Is Bingo making its way back into British Popular Culture?

Bingo was once an icon of British entertainment. Every Friday and Saturday night through the 70s, 80s, and early 90s, bingo halls were loaded with rowdy players who would all fall silent when the numbers started to be called.

However, with the rise of the internet and several other socio-economic factors coming into play, such as the movement of working-class communities and retirees, the bingo halls started to empty. As it’s such a social game, the crowds were integral to the experience.

The traditional game of numbered balls failed to change with the times, becoming nearly obsolete as we passed into this millennium. Now, however, bingo looks to be making its way back into modern pop-culture, thanks to some slick moves from industry leaders and innovators.

Making bingo relevant again

Perhaps the single largest factor that has helped bingo re-assert itself as a popular form of entertainment in recent years is the blending of genres, bringing new players to jackpot bingo games for fun. Of course, having an easy-to-access and colourful bingo website was the first step, but recognising how popular jackpot games has become was the next colossal leap.

As bingo is commonly seen as a fairly low-cost, low-reward game for people to play among others, it still presented itself as somewhat niche in modern online gambling. The jackpot bingo games, however, bring in hundreds of more games to choose from, more themes, and much larger prizes. As many of them are linked to ever-growing jackpots, it’s easy to see why people who perhaps wouldn’t usually try bingo are coming to the site.

Further enhancing bingo’s appeal to mainstream pop-culture is its use of licensed properties for its game themes. Across the bingo jackpots, there are games in the theme of Deal or No Deal and The Naked Gun, both of which are popular media properties on their own.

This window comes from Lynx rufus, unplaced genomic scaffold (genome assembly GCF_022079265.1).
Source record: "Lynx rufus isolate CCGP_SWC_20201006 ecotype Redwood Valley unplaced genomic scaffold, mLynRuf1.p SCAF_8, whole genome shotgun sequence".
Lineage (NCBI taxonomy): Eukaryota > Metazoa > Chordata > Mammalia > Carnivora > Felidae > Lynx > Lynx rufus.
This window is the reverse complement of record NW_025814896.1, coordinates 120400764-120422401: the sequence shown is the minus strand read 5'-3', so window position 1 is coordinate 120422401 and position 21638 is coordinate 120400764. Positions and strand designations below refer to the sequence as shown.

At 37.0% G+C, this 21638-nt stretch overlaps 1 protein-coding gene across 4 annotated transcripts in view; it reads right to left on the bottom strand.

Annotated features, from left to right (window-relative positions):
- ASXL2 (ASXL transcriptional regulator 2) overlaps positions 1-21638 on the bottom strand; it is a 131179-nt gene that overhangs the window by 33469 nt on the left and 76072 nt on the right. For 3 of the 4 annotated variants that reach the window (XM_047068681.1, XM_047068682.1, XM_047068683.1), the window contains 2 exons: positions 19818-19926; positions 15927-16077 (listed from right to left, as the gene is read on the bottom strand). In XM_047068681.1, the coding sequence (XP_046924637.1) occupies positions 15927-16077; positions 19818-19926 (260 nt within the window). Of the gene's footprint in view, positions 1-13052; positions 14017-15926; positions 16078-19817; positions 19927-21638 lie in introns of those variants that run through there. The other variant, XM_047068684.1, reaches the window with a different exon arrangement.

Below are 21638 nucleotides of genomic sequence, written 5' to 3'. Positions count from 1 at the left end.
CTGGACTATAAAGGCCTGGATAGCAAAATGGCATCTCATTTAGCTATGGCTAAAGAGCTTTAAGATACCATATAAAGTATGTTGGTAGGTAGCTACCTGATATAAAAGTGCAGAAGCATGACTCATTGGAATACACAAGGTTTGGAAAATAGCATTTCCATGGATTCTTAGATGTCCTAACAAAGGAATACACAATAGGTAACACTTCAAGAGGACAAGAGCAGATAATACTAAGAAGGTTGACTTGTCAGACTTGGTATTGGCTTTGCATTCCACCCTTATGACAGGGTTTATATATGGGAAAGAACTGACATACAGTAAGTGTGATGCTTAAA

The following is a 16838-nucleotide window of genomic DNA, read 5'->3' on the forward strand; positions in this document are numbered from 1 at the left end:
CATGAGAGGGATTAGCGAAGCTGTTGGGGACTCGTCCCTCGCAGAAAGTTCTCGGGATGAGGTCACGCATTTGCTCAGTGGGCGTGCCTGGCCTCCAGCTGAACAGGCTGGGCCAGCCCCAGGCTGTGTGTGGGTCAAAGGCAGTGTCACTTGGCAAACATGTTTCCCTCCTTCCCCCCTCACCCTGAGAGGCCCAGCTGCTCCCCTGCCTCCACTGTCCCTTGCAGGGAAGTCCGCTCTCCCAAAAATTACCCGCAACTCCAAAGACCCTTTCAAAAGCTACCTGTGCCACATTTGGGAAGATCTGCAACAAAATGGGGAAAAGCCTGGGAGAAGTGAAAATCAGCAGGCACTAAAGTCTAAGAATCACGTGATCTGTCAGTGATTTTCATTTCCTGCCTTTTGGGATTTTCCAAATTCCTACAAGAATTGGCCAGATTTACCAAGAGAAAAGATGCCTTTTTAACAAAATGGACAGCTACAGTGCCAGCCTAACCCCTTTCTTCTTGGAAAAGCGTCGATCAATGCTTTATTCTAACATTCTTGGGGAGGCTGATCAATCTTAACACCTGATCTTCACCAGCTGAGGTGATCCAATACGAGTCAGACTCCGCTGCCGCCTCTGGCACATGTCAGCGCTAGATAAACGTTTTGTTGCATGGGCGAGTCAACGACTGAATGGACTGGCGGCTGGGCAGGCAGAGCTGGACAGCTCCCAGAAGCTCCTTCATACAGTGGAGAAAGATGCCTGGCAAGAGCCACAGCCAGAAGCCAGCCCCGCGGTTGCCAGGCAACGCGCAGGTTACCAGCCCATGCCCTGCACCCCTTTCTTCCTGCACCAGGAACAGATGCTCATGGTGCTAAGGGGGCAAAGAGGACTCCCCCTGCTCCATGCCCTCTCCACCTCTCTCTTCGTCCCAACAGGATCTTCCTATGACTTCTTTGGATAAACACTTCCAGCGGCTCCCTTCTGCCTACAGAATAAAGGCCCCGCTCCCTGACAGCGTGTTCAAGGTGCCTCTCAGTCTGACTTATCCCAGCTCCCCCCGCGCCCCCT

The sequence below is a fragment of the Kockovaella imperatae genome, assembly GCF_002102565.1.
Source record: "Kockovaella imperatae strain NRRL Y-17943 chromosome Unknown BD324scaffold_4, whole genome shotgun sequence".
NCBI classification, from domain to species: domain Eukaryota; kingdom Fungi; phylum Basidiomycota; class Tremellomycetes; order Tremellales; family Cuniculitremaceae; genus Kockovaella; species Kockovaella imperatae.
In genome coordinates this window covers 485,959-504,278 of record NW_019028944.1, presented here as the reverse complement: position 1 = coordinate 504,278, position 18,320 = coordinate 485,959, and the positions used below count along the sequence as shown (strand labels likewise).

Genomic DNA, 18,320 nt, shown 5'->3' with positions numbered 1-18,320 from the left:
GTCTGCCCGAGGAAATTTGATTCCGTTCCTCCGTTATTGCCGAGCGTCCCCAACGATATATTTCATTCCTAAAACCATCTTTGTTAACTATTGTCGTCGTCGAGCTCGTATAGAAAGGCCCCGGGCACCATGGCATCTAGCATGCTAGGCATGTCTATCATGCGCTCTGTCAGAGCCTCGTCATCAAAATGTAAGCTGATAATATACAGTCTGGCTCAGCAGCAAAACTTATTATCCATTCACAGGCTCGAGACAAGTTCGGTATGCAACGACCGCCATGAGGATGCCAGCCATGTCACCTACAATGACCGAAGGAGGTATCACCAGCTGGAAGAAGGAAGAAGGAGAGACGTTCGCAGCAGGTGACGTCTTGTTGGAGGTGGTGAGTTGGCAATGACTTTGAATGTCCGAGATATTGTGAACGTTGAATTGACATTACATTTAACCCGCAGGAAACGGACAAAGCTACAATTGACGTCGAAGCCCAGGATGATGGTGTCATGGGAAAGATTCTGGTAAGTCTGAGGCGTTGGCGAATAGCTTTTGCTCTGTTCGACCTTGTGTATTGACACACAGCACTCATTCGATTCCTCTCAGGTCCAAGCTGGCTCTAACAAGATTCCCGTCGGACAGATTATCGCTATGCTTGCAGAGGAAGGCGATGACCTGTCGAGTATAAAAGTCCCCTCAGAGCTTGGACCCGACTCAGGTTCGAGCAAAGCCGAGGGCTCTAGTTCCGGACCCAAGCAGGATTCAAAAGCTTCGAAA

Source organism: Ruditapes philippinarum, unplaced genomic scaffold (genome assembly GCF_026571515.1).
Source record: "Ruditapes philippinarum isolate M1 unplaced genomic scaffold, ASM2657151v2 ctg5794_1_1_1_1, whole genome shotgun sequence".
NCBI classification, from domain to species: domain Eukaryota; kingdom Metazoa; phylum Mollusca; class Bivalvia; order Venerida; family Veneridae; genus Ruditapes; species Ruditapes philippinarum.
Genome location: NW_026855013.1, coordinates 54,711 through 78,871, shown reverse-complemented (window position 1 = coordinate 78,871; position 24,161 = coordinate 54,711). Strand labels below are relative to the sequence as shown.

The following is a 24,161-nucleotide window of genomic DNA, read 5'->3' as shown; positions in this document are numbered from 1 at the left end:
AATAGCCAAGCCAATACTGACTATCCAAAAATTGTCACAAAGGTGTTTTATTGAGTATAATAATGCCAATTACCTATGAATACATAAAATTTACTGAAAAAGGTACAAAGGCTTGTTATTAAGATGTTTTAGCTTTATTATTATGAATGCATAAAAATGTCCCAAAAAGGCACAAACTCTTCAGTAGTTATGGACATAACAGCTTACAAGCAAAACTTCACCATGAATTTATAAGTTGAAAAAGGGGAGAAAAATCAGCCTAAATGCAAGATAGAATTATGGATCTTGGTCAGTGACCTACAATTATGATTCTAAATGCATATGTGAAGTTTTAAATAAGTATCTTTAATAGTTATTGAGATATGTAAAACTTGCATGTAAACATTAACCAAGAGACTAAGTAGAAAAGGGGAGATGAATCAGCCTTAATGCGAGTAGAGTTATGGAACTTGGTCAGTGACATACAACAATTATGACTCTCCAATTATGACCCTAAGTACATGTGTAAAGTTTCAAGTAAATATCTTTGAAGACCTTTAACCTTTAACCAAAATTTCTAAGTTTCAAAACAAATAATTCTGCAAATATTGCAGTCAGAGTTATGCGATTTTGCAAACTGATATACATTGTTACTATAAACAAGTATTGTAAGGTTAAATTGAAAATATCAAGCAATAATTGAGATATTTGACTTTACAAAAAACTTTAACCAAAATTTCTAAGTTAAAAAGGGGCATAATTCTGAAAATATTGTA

Embracing the whims of the new crowd

The best way to connect to the new age of customers is to have a slick website that boasts hundreds of entertainment options, which bingo has achieved. However, there are other more subtle and downright bizarre ways to further enhance bingo in pop-culture.

Perhaps the most prominent way, which has the new crowd educating long-time players, is the alterations to the lingo used. The classic calls for numbers that used to create a giggle are now being changed by the so-called ‘woke millennials,’ including 88 now being “Wills and Kate,” 83 being “gluten-free,” and 38 as “avocado on a plate.” Many will cry heresy, but it certainly offers a way to connect with some of the younger crowd.

In a much more elaborate way, the game of bingo itself has also been amped-up by night-out events hosts. Bongo’s Bingo has become famous for its raucous nights of music, dance-offs, massive prizes, club atmosphere, and, of course, the dabbing of bingo cards. The events specialist has become wildly popular, often selling out on its tour of the UK and popular holiday destinations for the Brits. Bongo’s Bingo even broadcast live nights for people to play along at home last year.

Bingo has bounced back tremendously, from expanding its offering into the big-money prizes of online jackpot games to tweaking its storied lingo to suit the new crowds. Now, it’s fair to say that the classic British pastime looks to be nestling back into pop-culture once again.